With a lot of companies that produce prehistoric animal figures, you can often get a lot of repetition of familiar species, or focus on large dinosaurs. Very few decide to make figures of the less familiar or smaller creatures that shared their world with the terrible lizards.
Review and images by bmathison1972, edited by Suspsy
Today we are going to look at the history of the enigmatic Cambrian animal Hallucigenia sparsa, by comparing an older, outdated model with one depicting the most recent concept of this species.
Hallucigenia sparsa was first described by Charles Doolittle Walcott as a polychaete worm in the genus Canadia.
Outside of Dimetrodon and more recently, Dunkleosteus, toy companies rarely produce species from the Palaeozoic era. Maybe it’s due to them not being as large or as popular as dinosaurs. In any case, there are relatively few of the amazing and bizarre creatures from this huge expanse of time.
From July-October 2015, the National Museum of Nature and Science in Tokyo hosted an exhibit called “Leaps in Evolution: Tracing the Path of Vertebrate Evolution.” To commemorate the exhibit, Kaiyodo made a set of five vending machine capsule figures, most representing a stage in the evolution of vertebrates.
Although these figures might fall short of Dinotales’ best, they are still delightful and unique representations of the famous Jurassic pliosaur.
Dinotales (in Chocolosaurs) were something of a hidden gem for me; despite an extensive production series, the Japanese capsule toys haven’t ever been marketed much at all overseas, at least that I know of.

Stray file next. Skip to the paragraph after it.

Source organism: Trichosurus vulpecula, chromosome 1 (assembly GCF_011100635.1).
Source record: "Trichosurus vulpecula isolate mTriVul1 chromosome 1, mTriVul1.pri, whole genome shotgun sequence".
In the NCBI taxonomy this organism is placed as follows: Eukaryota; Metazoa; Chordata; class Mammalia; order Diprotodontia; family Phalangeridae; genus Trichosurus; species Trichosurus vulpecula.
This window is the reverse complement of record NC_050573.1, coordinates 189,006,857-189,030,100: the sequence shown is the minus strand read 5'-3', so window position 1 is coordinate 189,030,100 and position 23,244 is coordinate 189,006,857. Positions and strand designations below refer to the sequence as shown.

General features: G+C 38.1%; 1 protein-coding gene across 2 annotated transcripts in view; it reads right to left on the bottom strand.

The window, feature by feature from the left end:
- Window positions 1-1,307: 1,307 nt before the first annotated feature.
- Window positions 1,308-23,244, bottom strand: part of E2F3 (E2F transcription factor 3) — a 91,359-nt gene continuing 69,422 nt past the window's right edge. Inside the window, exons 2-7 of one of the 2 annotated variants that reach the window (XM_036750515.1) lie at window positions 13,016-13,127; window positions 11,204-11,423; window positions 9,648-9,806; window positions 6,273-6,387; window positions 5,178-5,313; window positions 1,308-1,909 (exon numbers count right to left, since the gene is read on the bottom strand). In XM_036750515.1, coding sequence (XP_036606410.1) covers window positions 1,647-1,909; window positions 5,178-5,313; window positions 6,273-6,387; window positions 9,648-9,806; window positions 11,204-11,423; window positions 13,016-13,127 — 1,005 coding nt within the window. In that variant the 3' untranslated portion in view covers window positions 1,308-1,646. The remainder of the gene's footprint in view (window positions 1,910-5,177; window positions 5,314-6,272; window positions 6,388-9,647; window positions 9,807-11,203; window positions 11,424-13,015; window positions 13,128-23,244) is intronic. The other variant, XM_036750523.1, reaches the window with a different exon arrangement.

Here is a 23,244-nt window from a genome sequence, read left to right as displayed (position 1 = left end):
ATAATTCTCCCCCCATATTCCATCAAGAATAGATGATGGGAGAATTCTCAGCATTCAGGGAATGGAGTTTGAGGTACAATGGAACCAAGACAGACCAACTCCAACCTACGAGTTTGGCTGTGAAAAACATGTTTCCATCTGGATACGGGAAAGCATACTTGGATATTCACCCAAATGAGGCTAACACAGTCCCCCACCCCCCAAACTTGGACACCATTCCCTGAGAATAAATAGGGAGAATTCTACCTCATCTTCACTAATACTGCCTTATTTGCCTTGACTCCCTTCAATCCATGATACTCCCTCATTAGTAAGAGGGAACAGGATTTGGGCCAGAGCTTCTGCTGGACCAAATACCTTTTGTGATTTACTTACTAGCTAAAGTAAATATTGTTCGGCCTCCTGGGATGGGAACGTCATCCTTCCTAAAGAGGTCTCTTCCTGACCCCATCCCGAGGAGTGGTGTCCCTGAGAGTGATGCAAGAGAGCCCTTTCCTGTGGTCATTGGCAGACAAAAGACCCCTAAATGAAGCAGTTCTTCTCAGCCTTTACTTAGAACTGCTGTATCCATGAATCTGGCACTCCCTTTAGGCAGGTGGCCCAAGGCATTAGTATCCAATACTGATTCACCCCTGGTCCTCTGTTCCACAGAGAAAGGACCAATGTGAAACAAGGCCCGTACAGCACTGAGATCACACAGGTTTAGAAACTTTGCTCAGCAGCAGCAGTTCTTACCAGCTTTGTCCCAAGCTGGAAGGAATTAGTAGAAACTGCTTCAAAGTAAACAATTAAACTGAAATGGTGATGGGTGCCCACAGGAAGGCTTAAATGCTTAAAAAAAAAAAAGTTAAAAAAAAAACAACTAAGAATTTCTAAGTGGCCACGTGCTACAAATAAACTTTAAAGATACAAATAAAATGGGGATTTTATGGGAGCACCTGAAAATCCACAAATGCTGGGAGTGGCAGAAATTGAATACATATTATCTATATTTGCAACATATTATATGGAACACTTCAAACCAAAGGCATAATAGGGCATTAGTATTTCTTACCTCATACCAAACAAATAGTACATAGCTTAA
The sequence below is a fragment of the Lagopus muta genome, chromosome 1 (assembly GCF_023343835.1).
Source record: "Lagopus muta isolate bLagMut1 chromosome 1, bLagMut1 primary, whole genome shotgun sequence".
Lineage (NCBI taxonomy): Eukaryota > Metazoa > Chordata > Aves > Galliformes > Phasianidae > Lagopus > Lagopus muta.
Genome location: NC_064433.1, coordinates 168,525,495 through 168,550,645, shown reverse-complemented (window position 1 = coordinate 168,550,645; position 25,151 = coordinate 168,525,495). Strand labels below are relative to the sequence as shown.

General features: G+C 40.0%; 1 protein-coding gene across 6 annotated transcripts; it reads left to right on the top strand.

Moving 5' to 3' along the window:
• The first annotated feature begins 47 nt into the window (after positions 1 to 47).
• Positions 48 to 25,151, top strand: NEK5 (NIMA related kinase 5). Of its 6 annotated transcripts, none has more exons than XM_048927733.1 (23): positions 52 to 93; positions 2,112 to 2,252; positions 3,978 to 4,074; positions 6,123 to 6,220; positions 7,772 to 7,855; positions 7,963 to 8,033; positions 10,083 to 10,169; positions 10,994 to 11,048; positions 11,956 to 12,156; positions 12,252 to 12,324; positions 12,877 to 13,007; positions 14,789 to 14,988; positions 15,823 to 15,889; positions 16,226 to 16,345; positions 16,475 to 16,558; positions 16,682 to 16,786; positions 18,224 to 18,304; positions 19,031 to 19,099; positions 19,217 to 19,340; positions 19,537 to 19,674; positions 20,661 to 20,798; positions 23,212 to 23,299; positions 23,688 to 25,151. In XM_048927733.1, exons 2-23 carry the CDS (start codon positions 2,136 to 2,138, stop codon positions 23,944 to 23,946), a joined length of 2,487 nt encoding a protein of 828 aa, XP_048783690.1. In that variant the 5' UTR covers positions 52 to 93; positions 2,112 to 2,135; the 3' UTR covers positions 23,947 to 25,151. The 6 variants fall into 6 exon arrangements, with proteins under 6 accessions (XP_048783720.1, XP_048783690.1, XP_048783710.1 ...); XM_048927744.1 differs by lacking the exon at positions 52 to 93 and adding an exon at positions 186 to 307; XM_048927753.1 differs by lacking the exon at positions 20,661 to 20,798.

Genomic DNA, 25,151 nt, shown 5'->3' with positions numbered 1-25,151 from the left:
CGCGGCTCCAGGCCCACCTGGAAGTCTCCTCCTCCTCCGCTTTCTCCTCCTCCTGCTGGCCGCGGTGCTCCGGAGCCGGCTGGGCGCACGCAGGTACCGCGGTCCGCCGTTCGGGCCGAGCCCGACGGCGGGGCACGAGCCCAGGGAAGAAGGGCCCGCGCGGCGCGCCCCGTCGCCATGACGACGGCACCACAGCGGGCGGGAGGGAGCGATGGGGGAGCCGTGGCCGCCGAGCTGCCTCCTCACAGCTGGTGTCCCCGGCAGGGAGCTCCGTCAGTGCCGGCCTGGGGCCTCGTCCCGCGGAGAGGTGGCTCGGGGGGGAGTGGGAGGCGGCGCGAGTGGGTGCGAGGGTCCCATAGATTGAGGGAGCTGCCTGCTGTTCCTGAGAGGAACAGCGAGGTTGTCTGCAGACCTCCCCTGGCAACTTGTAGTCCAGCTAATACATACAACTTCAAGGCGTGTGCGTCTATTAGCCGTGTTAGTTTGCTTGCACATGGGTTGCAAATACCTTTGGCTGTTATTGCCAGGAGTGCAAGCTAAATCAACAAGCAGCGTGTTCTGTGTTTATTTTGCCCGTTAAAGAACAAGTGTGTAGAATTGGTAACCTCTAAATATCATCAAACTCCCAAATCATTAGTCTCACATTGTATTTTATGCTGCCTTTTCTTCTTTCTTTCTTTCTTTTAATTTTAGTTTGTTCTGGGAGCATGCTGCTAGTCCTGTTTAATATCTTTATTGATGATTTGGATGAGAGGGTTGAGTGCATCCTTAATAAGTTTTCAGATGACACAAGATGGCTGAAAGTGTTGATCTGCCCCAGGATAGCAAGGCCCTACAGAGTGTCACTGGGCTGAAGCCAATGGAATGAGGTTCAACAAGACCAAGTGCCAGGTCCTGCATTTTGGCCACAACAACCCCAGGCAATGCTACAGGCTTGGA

Review and photos by Bokisaurus
Part 3 of Kaiyodo Dinoland Natural History review series
The state of Montana today is one of the most scenic and picturesque states in the Unites States. It is also one of the riches in fossils of prehistoric animals, especially dinosaurs.If you drive around the many lonely and winding roads, you have a feeling that you just stepped backed in time.
Meganeura monyi was a gigantic insect belonging to the extinct Protodonata and superficially resembling a dragonfly. Its remains come from the Stephanian (late Carboniferous) of France and England and are approximately 300 million years old. With a wing span of 0.66 m or more it was one of the largest insects ever found (the closely related Meganeuropsis permiana was apparently even slightly larger).
The Kaiyodo Dinotales Oviraptor displays all the usual qualities the manufacturer is well known for: up-to-date anatomical accuracy and beautiful craftsmanship all united in one tiny, commercially produced model. It is in fact one of the scarcer figures in the line, originally released in Japan as a promotional item accompanying a bottle of lemon drink.
Earlier this year, Eofauna floored collectors with their release of Palaeoloxodon antiquus, one of the largest known land mammals ever. While the figure is exceptional, it’s not the first time one of the Palaeoloxodon species has been recreated in toy form.
When I first discovered the Dinosaur Toy Blog, I began with browsing the several dinosaur toy producing companies listed. The Kaiyodo site woke my interest, mainly because of the intriguing color schemes and accuracy of their models. I’ve never heard of the producer before, but when searching the forum I eventually found that they had made a plentiful array of prehistoric models (not to mention the Capsule Q and others).